Me as Aldolpho in Vancouver, Dec. 2008.
OH MY GOD, MY PEOPLE, LISTEN UP! THE SET IS AWESOME. Michael Gianfrancesco’s design is so gorgeous. I haven’t talked to him about what his actual inspiration was but the stage is framed in these descending sizes of rectangular arches as it goes away from the audience. (I know they have a technical name but I can’t remember. I know – “Bad member of the theatrical community. Bad member of the theatrical community.”) But it looks like the rest of the stage is just floating in Champagne. I know that sounds odd but when you see it, you’ll know what I mean. Not in a glass of Champagne – that’s not the shape – but it’s like you look into a bottle of Champagne and you see this jewel of show. It’s like Whoville living on a speck of dust. (Hmmm, too obscure?? Dr. Seuss? No? Oh well, it’s my blog. I get to be obscure)
The rest of the set is equally as beautiful. It looks so rich and chic. It has “1920’s” all over it. Very Art Deco and the colours are so incredible. But it’s smart and functional. We had a spacing rehearsal yesterday. Basically that just means that we get on stage and our director and choreographer get in the audience and we see how things actually look from the audience and we make sure we are in the right spots to be seen by everyone and the shapes that the choreographer, Tracey, has created makes the right patterns on the stage. It’s always funny when people hit the stage for the first time. There are things that just become different when you get to the stage but it’s like actors suddenly become developmentally challenged for a day. “Is this where I am?” “This feels closer now.” “Have I always been here?” “I thought I was behind him.” It’s very funny to watch and be part of. I totally admit it, I usually have at least one of those moments . . . and in fact did. What happened, you ask? Well . . . the details aren’t important (he says trying to hide his shame.)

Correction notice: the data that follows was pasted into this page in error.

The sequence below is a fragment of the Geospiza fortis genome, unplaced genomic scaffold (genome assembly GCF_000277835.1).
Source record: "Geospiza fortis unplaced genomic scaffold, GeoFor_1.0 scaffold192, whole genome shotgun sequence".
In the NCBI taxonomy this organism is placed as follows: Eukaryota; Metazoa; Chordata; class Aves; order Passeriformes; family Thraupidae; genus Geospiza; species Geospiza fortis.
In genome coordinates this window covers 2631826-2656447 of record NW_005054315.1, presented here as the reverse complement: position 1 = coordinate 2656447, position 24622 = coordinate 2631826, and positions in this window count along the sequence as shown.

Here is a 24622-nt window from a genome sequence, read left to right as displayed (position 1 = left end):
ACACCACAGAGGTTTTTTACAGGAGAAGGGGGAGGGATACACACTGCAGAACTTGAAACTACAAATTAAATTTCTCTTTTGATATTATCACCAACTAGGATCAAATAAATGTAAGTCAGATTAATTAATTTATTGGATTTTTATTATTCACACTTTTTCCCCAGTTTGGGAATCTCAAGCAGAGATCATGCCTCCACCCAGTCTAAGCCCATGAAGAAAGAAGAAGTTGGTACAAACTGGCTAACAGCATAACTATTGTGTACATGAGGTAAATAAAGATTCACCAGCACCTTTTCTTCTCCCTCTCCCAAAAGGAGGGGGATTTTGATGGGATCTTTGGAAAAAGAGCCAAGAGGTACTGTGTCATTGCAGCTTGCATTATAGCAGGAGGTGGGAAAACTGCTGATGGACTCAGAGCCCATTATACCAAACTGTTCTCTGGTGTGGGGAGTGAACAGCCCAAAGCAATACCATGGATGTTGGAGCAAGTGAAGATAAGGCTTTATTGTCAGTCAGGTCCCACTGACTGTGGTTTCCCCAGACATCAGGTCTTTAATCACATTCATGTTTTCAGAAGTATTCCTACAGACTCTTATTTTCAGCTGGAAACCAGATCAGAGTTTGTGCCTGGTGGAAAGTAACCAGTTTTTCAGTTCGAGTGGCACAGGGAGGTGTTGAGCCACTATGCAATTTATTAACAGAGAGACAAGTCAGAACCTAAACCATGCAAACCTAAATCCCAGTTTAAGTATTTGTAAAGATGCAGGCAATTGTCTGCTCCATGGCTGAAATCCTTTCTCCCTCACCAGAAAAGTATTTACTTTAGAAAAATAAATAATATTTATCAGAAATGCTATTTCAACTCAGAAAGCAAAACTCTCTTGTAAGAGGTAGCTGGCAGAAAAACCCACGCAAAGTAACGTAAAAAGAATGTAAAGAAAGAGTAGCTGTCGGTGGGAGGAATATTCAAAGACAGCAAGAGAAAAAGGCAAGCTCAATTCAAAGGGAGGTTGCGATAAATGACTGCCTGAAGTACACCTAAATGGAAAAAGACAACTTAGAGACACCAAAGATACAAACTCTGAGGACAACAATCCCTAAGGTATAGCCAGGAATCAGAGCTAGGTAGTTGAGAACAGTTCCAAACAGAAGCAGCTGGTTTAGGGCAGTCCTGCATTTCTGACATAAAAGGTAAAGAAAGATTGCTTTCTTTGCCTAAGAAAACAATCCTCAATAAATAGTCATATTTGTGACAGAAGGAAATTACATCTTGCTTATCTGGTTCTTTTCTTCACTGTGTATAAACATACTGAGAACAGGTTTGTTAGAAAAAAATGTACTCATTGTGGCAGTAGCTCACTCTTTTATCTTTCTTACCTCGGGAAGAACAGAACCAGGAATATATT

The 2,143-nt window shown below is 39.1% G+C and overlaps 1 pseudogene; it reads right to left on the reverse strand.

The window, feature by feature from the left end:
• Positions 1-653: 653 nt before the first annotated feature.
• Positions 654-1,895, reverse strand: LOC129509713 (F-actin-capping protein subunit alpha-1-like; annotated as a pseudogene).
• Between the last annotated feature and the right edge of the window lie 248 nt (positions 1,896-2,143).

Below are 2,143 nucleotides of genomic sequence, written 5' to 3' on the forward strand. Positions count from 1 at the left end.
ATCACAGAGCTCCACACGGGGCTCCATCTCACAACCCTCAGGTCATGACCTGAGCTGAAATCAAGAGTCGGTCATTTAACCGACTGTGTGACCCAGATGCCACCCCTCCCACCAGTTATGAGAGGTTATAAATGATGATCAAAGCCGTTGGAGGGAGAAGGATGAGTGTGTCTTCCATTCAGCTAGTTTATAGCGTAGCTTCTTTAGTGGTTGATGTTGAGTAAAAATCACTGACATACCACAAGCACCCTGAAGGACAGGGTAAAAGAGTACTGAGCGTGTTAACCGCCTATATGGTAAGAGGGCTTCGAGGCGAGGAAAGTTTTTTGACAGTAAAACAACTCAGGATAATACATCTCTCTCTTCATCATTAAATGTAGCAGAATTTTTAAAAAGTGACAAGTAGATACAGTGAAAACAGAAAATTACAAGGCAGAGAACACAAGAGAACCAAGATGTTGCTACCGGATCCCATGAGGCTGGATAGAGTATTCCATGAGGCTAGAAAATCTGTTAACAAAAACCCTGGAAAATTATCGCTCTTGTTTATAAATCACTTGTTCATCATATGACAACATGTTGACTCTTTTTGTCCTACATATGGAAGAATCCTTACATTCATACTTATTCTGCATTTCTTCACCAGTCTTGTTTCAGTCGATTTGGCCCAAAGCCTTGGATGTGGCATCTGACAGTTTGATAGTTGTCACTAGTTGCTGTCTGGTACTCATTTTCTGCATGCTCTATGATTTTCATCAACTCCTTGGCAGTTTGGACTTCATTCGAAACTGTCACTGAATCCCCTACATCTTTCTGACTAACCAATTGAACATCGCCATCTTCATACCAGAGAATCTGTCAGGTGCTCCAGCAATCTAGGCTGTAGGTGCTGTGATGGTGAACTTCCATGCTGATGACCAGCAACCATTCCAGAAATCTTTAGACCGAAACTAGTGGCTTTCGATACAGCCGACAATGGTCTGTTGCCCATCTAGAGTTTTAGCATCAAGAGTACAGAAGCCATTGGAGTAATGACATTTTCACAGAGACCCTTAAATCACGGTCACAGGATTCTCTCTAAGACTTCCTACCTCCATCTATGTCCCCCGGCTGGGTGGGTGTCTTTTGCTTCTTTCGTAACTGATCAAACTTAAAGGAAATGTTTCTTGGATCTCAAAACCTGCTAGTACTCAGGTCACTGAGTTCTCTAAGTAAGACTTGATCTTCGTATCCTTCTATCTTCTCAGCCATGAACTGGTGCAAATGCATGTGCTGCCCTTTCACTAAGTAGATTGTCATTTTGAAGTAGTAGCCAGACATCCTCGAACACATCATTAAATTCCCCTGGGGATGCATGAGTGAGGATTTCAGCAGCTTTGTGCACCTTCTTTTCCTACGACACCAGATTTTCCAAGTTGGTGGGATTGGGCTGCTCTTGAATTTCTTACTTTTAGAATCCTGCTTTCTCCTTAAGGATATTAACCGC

Today should be fun. We have our Sitzprobe. That’s a lovely German word that basically means that we sit and sing with the orchestra for the first time. It’s always one of the most thrilling days to finally hear all of the musicians, all of those amazing players and instruments, the trumpets and trombones and saxes and percussion. And with a show like this, the way the instruments are used for the music is so inventive as they were just discovering such bold sounds in the 20’s – all kissed by the Jazz Age. Can’t wait, y’all. I’ll keep you posted.”